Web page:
The principal purpose of the Colloquium, as can be seen from the great attention given to the papers presented by the second panel, was to discuss the uses of customary international human rights law in the defense of human rights before national courts. More generally, these discussions focused on the effectiveness of customary international human rights rules in influencing legislative and policy-making, administrative decisions and, particularly, judicial adjudication, at international and national levels. The initial and wider question of the feasibility of using custom as a source of human rights rules formed the underlying aspects of the debates in the Colloquium on the question of the sources for the international law of human rights. This included the issue of the relative importance of the actual practice of states and of opinio juris in the creation of a rule of customary international law. The Colloquium's organizers wished to be complete in their coverage of custom as a source of human rights law and decided on a brief inquiry into the sources of regional human rights rules. This paper undertakes to give some information, accompanied by certain reflections, on the sources of law in regional human rights systems, recognizing the obvious fact that the regional enforcement of human rights in Europe and the Americas is based on adjudicatory institutions which administer treaty-based rights. A more modest start has been accomplished in Africa, with the creation of a fact finding commission alongside the regional treaty.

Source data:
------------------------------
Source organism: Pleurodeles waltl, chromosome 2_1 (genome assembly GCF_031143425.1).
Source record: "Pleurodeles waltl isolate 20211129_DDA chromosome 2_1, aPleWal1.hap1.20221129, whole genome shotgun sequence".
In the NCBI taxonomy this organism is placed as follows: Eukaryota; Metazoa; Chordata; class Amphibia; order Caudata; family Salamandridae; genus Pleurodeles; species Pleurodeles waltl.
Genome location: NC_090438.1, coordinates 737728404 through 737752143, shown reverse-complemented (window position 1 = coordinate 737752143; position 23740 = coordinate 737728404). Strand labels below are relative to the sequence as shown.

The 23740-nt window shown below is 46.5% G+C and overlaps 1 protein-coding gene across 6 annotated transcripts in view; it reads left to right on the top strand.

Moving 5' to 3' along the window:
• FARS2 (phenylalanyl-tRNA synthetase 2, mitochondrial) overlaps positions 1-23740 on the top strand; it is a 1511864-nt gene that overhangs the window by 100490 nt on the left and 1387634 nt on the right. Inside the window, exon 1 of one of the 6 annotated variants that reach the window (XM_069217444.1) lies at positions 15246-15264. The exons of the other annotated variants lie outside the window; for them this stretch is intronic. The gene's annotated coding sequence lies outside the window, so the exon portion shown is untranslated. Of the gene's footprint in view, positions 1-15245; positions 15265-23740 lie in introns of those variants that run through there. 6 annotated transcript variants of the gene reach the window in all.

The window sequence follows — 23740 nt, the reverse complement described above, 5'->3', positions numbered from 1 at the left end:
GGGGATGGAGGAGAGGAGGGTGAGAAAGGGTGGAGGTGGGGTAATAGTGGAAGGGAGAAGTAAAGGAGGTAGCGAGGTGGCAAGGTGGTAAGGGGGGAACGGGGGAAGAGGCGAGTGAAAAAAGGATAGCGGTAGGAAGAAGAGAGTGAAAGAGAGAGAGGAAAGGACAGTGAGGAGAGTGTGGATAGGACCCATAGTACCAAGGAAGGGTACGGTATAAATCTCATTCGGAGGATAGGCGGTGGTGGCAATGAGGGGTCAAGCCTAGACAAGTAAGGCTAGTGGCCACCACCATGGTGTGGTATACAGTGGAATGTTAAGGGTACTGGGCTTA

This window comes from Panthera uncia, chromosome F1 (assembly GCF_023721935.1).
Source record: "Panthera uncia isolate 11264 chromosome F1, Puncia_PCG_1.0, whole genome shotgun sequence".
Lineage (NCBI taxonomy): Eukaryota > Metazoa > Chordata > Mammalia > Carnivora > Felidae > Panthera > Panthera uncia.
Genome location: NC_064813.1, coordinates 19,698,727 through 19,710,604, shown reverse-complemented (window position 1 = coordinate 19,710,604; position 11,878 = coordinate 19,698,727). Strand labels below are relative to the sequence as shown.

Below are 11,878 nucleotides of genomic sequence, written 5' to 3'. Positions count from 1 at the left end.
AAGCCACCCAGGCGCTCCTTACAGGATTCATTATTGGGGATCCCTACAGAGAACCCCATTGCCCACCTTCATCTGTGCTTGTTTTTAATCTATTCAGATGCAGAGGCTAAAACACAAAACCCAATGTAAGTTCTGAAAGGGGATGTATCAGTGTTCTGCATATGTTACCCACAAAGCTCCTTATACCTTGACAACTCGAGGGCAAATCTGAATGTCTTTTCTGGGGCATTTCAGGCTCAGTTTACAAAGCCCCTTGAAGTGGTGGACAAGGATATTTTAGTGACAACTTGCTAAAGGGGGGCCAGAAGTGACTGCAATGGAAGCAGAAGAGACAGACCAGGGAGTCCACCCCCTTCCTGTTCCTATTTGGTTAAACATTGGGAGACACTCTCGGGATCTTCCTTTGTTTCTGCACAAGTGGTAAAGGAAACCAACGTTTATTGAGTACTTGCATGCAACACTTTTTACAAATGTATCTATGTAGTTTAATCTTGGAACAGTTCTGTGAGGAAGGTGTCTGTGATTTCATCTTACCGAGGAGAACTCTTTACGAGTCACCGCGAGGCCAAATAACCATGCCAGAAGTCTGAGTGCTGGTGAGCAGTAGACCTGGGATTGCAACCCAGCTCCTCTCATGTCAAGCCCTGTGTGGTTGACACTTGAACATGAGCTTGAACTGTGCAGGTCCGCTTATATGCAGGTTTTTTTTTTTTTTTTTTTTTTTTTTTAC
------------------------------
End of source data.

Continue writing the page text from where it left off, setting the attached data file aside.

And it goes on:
Gabriel M. Wilner,
Reflections on Regional Human Rights Law
Available at: https://digitalcommons.law.uga.edu/fac_artchop/191
Georgia Journal of International and Comparative Law, Vol. 25, Nos. 1-2 (1995-1996), pp. 407-426